I haven’t been able to draw for about six weeks due to a very painful shoulder impingement and tendinitis, but I have plans, and drawing projects to get to, and I hope my hand comes around soon so I can hold a pencil and paint again.

There is something about Fall and Winter that seems perfect for Art Nouveau and pre-World War I biographies. A fire in the grate, a book in the hand and mind, hot cups of jasmine tea, and warm blankets on my lap. Perfect!

Oh, and maybe some etudes by Chopin burbling in the background? Yes, I think that works.

 

 

Quit Bugging Me Maplelea

Posted September 23, 2016 by JJ ColourArt
Categories: Dolls

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I can’t believe it. After asking to be taken off their mailing list nearly three years ago after this happened, I received a catalogue in the mail, forwarded from my old address.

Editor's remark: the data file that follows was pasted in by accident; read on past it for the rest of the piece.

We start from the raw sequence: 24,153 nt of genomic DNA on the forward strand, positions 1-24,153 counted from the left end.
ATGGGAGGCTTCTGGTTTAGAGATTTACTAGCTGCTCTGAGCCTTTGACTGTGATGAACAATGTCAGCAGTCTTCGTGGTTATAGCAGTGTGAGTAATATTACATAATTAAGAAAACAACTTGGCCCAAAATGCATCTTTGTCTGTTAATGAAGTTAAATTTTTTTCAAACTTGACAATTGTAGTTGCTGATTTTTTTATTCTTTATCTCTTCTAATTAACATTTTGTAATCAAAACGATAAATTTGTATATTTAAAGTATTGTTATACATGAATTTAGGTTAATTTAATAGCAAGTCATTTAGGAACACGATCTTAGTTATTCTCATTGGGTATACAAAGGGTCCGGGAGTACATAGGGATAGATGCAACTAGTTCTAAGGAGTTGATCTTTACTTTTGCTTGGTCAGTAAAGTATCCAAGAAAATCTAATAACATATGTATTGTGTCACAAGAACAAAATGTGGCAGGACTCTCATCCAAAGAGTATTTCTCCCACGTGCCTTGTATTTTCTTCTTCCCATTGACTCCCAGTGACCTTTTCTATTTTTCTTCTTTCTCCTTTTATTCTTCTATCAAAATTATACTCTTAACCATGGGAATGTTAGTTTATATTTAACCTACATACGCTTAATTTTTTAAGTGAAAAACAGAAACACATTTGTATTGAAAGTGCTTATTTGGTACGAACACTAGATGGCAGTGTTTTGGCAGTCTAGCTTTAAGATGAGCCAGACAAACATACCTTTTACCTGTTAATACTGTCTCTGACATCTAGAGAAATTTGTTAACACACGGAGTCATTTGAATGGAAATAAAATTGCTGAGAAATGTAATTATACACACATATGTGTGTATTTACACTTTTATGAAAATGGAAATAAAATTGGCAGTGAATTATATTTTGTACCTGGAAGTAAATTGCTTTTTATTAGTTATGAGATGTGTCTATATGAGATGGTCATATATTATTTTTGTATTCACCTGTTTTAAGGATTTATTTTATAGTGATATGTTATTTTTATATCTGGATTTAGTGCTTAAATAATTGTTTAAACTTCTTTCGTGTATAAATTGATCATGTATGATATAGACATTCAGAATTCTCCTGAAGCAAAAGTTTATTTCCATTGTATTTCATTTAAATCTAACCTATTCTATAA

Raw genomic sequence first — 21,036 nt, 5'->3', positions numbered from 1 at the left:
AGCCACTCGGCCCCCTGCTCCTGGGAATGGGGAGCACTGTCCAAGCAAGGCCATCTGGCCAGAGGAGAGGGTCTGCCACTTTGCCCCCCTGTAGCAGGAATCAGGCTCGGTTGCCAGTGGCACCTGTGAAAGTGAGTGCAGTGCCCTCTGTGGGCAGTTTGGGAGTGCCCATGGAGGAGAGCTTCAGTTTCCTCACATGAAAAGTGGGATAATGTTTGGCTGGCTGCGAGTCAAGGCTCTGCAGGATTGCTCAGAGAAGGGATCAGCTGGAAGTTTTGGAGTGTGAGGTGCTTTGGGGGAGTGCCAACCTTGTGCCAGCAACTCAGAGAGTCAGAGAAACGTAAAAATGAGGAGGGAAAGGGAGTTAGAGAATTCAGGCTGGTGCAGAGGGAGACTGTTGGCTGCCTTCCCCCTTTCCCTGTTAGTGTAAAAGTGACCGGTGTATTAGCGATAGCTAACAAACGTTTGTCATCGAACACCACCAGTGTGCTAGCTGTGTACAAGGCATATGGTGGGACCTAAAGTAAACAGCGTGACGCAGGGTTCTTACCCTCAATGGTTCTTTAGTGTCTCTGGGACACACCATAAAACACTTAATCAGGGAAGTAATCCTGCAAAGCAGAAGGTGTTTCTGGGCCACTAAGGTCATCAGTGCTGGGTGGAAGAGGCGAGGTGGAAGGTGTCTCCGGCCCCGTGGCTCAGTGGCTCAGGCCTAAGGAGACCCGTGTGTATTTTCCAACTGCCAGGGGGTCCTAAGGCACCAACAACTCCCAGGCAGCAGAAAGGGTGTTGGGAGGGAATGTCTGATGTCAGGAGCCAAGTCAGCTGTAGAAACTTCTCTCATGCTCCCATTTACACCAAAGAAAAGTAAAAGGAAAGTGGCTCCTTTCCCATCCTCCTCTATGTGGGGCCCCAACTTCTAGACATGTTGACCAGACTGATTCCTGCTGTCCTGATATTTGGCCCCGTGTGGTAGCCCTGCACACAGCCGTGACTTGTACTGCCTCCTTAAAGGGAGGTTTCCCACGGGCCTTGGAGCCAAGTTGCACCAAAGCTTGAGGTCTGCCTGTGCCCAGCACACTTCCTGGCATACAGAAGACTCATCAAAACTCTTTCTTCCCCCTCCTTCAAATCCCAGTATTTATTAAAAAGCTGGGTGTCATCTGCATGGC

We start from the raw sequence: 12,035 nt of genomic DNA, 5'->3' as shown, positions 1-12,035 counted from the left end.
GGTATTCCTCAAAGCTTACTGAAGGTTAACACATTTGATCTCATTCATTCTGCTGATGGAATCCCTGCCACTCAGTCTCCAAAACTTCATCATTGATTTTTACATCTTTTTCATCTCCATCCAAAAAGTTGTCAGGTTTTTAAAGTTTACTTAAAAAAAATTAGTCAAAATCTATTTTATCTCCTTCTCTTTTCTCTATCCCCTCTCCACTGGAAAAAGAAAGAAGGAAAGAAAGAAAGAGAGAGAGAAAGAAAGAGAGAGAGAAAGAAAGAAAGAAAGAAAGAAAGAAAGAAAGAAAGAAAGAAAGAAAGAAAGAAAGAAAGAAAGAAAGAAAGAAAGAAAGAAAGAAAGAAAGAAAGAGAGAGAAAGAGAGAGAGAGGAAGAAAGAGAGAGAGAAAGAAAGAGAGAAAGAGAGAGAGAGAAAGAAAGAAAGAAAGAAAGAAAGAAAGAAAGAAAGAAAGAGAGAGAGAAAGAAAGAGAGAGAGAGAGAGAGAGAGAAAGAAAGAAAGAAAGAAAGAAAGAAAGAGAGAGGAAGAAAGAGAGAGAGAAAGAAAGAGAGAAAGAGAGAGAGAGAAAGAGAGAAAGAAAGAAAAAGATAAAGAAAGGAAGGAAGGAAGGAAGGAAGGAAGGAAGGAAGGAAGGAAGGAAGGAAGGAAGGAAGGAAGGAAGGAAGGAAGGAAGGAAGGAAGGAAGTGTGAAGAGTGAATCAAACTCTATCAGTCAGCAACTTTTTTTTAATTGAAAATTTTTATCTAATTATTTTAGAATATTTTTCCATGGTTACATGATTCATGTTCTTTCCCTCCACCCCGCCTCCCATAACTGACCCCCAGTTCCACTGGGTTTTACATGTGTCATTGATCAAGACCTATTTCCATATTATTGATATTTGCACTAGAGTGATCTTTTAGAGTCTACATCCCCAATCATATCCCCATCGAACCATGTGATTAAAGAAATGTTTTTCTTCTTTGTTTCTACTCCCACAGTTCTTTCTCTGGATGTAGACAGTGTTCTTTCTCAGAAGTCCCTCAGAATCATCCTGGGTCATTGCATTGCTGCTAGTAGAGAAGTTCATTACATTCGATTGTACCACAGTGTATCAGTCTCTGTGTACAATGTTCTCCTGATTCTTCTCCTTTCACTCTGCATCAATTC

I was not selling anything, it wasn’t a cold call.

I have one Maplelea doll, Saila, whom I like. She is currently packed away while I look for a storage cabinet for her and some other dolls. I have not bought anything from Maplelea since e-mailing their dismissive employees to suggest it would be great for them to provide some sewing patterns that fit their dolls.

AND I still refuse to buy anything from them. Whoever is designing their clothes lately has no sense of colour and no imagination. Each doll has a set colour palette which they use to design clothes, but it gets boring after a while. No imagination.

saila_bye

Oh, and you know, no one has really offered a good sewing pattern for Maplelea dolls. I saw one for nightwear which looked nice, but the fabric of the body showed, which ruins the illusion for me. After all this time, sewing patterns for these dolls really don’t exist. It would be nice to have a decent wardrobe-builder of a dress, that you could change or embellish to make more styles.